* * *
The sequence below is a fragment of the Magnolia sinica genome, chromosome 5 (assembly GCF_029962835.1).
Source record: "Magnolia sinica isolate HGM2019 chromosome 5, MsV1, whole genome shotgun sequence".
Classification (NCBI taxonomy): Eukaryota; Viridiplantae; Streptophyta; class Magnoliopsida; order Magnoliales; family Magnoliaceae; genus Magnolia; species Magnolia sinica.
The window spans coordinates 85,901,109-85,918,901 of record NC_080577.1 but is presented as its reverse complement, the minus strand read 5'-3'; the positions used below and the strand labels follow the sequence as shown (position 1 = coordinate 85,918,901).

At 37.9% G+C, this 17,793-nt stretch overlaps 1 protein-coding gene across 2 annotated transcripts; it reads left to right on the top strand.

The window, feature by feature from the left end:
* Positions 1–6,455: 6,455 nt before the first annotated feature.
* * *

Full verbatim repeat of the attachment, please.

The sequence below is a fragment of the Magnolia sinica genome, chromosome 5 (assembly GCF_029962835.1).
Source record: "Magnolia sinica isolate HGM2019 chromosome 5, MsV1, whole genome shotgun sequence".
Classification (NCBI taxonomy): Eukaryota; Viridiplantae; Streptophyta; class Magnoliopsida; order Magnoliales; family Magnoliaceae; genus Magnolia; species Magnolia sinica.
The window spans coordinates 85,901,109-85,918,901 of record NC_080577.1 but is presented as its reverse complement, the minus strand read 5'-3'; the positions used below and the strand labels follow the sequence as shown (position 1 = coordinate 85,918,901).

At 37.9% G+C, this 17,793-nt stretch overlaps 1 protein-coding gene across 2 annotated transcripts; it reads left to right on the top strand.

The window, feature by feature from the left end:
* Positions 1–6,455: 6,455 nt before the first annotated feature.